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  • Cited by 16
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    This book has been cited by the following publications. This list is generated based on data provided by CrossRef.

    Carlson, Chris 2016. Latifundio and the logic of underdevelopment: the case of Venezuela’sSur del Lago. The Journal of Peasant Studies, p. 1.


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    Naseemullah, Adnan and Arnold, Caroline E. 2015. The Politics of Developmental State Persistence: Institutional Origins, Industrialization, and Provincial Challenge. Studies in Comparative International Development, Vol. 50, Issue. 1, p. 121.


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    GOOTENBERG, PAUL 2013. Fishing for Leviathans? Shifting Views on the Liberal State and Development in Peruvian History. Journal of Latin American Studies, Vol. 45, Issue. 01, p. 121.


    Gordon, Doreen 2013. Religion, “race” and emerging middle classes in Salvador, Brazil. Canadian Journal of Development Studies/Revue canadienne d'études du développement, Vol. 34, Issue. 2, p. 221.


    Kim, Hyung-A 2013. Industrial Warriors: South Korea’s First Generation of Industrial Workers in Post-Developmental Korea. Asian Studies Review, Vol. 37, Issue. 4, p. 577.


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    Yang, Myungji 2012. The Making of the Urban Middle Class in South Korea (1961-1979): Nation-Building, Discipline, and the Birth of the Ideal National Subjects*. Sociological Inquiry, Vol. 82, Issue. 3, p. 424.


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    Chiavacci, David 2007. The Social Basis of Developmental Capitalism in Japan: From Post-war Mobilization to Current Stress Symptoms and Future Disintegration. Asian Business & Management, Vol. 6, Issue. 1, p. 35.


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    Yang, Myung-Ji 2006. WHAT SUSTAINS AUTHORITARIANISM? FROM STATE-BASED HEGEMONY TO CLASS-BASED HEGEMONY DURING THE PARK CHUNG HEE REGIME IN SOUTH KOREA. WorkingUSA, Vol. 9, Issue. 4, p. 425.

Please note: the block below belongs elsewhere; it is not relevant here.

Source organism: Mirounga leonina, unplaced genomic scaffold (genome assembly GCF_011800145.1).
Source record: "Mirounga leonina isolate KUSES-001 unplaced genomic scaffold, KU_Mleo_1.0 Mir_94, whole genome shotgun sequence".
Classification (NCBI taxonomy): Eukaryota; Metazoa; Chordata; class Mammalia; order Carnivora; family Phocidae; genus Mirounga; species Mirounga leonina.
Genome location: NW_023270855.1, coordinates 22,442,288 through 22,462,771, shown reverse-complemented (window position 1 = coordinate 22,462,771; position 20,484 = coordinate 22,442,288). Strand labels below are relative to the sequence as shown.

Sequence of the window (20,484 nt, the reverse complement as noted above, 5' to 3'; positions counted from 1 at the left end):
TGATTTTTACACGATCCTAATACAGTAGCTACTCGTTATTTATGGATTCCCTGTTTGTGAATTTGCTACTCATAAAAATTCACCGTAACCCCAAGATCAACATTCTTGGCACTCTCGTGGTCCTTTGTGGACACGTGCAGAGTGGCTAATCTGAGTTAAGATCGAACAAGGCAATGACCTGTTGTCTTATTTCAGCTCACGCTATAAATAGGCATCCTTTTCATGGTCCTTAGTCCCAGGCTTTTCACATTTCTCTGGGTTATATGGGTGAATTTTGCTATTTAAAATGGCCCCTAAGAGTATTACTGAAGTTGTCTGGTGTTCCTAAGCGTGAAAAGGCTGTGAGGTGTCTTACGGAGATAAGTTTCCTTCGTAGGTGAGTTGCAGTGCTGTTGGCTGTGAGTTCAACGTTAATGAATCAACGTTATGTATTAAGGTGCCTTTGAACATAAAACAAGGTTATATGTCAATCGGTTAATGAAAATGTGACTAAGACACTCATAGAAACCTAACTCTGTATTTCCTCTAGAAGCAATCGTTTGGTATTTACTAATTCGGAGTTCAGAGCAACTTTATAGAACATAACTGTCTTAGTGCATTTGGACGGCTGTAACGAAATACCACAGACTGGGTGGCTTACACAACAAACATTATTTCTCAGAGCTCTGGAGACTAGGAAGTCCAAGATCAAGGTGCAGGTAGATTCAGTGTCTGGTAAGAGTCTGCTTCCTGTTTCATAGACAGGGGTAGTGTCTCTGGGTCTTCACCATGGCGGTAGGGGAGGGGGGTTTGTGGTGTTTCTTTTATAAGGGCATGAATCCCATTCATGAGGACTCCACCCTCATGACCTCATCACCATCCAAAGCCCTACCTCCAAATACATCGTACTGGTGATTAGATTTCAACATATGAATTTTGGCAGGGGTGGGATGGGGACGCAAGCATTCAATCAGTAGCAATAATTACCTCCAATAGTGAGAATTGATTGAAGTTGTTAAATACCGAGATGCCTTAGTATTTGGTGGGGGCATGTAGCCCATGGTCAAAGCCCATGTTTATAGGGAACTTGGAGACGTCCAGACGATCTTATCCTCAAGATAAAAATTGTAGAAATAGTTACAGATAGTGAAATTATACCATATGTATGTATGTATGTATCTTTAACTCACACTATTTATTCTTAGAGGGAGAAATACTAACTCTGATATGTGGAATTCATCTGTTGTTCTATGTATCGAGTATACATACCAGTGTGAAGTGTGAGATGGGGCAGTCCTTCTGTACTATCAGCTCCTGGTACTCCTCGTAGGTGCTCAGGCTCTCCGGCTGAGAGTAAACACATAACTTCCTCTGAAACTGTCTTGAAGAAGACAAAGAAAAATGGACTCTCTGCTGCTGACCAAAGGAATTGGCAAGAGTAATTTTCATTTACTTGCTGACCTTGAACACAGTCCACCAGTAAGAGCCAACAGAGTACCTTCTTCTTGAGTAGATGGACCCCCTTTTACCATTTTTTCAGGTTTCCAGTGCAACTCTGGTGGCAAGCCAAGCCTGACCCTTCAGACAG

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    Discipline and Development
    • Online ISBN: 9780511499555
    • Book DOI: https://doi.org/10.1017/CBO9780511499555
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Book description

Perhaps the most commonly held assumption in the field of development is that middle classes are the bounty of economic modernization and growth. As countries gradually transcend their agrarian past and become urbanized and industrialized, so the logic goes, middle classes emerge and gain in number, complexity, cultural influence, social prominence, and political authority. Yet this is only half the story. Middle classes shape industrial and economic development, they are not merely its product; the particular ways in which middle classes shape themselves - and the ways historical conditions shape them - influence development trajectories in multiple ways. This is the story of South Korea's and Taiwan's economic successes and Argentina's and Mexico's relative 'failures' through an examination of their rural middle classes and disciplinary capacities. Can disciplining continue in a context where globalization squeezes middle classes and frees capitalists from the state and social contracts in which they have been embedded?

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This list contains references from the content that can be linked to their source. For a full set of references and notes please see the PDF or HTML where available.


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